Kohl Christenson, on his way to a swift beat-down in Fiji. Photo: Glaser

At some point in your life, the ocean will give you a beating that might make you question your commitment to surfing. Boards will be broken, reefs will be encountered, and egos will be dragged through the gutter. To keep you both physically and mentally prepared for these situations, we spoke to Hawaiian big-wave charger Kohl Christenson about surviving the wipeout of your life.

Prepare your mind and body. If your head isn’t right to take a bad wipeout, you aren’t going to maximize your potential. That being said, if you don’t feel physically ready to surf big waves, then your head will never be there. To do it well, it has to be a combination of being physically fit and mentally prepared. For me, cardio workouts are an extremely important part of my routine. I love to mix in swimming with some beach runs, and lately, I’ve been including some plyometric workouts in my program. Being able to hold your breath well is obviously very important and I’ve found that the best way to improve in that area for me is free diving. Whether it’s diving for fish or just swimming around Waimea Bay in the summer, just keep doing it. If you’re ever in a bad place, you’ll be glad that at least you’re fit.

Anybody can get in over their head. I’ve seen guys out at places they really shouldn’t be, but in those instances, you help them get in and hopefully they learn something and prepare themselves more for it for the next time around…if they still want it. As an example, two days ago Greg Long had to help a guy in from really solid Puerto Escondido. It was heavy with the current and the rips and the guy lost his board and didn’t know how to deal with the situation. Before you put yourself in big surf, you need to ask yourself these kinds of questions. “What do I do if I lose my board? How do I get in? Where is the current going to take me and how do I deal with it? Will I be able to handle it if one of those set waves lands on my head?” You need to run through all that before you paddle out in waves of consequence.

Sooner or later, it’s going to happen. I always figure that I’m going to eat it or get caught inside at least once during a big-wave session. If I don’t then I feel like I got really lucky or I wasn’t pushing it hard enough. So I imagine it and mentally prepare myself for what that’s going to be like beforehand. When it happens and I’m taking a beating I try to shut down my body and just relax. To be honest, I actually enjoy the helplessness of the situation sometimes. Sometimes you really have no control over the outcome, but in the back of your mind, you know eventually you will come up so there isn’t much you can do but enjoy the ride.

A lot of times you don’t really have a choice in how you fall. I had a wipeout once where I was down two waves and came up coughing blood. But to prevent that from happening, for the most part, it’s all about penetrating the surface when you fall. If you can get deep enough on your wipeout and let the wave roll over you, that would pretty much be the ideal way to eat it. But then again, that’s not always the case. I also try to cover my head to protect it from the reef or my board. I’ve had instances at Pipeline where if I hadn’t covered my face or head with my arms then I might not be here today.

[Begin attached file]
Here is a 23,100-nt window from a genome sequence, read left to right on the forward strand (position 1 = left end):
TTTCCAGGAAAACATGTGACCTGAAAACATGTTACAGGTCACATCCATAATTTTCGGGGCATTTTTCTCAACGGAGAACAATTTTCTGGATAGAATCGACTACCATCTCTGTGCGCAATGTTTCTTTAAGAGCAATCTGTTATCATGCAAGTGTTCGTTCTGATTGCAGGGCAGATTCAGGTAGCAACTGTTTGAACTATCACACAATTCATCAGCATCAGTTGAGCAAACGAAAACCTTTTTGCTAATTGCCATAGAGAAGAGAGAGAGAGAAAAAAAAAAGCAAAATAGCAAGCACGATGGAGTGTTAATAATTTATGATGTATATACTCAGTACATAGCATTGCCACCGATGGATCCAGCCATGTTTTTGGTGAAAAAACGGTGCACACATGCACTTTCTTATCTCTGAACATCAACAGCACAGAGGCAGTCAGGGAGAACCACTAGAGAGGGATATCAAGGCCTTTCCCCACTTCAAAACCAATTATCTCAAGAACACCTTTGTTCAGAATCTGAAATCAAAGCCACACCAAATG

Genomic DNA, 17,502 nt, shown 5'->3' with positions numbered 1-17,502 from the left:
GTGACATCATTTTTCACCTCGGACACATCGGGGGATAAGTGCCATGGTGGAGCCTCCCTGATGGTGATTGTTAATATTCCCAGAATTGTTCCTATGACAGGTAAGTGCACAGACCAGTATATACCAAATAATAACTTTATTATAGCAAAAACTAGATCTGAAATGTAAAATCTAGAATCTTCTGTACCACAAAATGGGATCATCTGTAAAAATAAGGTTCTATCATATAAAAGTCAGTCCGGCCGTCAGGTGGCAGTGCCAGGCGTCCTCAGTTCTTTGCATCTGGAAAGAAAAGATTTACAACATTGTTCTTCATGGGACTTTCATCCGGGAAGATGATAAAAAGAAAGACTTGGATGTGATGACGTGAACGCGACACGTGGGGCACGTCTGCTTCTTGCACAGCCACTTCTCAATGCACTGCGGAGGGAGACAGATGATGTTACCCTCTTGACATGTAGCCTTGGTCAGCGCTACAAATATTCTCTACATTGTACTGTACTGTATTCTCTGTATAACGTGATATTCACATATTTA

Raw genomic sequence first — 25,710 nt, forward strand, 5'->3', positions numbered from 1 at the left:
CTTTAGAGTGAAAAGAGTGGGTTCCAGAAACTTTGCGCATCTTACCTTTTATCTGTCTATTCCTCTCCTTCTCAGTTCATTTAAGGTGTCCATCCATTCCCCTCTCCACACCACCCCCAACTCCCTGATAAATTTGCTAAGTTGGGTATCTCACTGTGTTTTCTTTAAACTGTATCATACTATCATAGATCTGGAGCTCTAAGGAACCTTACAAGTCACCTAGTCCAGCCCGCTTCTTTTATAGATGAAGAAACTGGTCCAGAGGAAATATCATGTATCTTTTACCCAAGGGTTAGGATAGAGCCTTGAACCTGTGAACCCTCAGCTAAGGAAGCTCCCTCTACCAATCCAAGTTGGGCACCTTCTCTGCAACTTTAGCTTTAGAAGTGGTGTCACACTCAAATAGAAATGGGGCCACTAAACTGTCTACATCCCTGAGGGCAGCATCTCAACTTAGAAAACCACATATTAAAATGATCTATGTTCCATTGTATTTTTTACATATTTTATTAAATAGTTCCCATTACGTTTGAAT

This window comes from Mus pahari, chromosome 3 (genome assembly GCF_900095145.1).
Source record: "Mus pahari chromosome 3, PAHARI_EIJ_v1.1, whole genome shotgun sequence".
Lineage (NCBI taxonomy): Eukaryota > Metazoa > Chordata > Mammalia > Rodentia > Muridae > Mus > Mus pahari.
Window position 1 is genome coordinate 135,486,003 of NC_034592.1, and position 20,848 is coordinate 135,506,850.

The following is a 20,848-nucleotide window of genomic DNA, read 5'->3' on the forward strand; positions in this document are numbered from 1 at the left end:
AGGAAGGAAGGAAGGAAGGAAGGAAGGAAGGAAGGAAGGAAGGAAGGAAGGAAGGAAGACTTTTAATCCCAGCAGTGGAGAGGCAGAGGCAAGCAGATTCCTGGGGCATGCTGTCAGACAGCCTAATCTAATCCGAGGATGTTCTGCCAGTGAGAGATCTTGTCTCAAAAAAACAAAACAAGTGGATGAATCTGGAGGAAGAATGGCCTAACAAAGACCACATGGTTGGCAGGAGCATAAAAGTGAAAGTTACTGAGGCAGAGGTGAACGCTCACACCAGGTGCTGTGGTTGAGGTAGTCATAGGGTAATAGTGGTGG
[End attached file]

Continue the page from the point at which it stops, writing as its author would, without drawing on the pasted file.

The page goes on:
Know when to call it quits. I’ve had several two-wave hold downs, and you can usually hear or even sense the second wave go by. If you get a good breath before you go under, they aren’t as bad as you think. It can also be tricky because you don’t want to come up to stare down the next wave breaking right on top of you. I’ve had a situation at Maverick’s where I was down a really long time and I really needed a breath. It was heavy, deep black water and I was trying to pull myself up to the surface with my leash but just wasn’t making any ground. I knew the next wave was coming but I didn’t feel like I could handle two waves because of the small breath I got before I went down. All of a sudden, the energy of the wave stopped pulling me down and the color of the water lightened a little and I decided to use what little energy I had left to breast-stroke to the surface. I went for it and just as I broke the surface, the next 20-footer broke top to bottom just a few feet from my head. I got a little more than half a breath before it hit, but just that taste of air saved my life. The next wave was so violent that I went in and called it a day. Sometimes you just have to know when to bow out. Go with your instincts and if you’re feeling tired and not on top of your game don’t push it. The ocean will always win.

You’ve got to have each other’s backs. We’ve all put in a lot of time preparing ourselves to handle the worst-case scenario. A lot of us have actually been doing CPR classes and we want to set up a more structured protocol that we can all follow so that if something terrible does happen, we know what steps to take. Danilo Couto has been really involved in the creation of a big-wave safety system. We have to realize there won’t always be lifeguards out there watching us and that we have to be prepared to help our friends if the worst happens.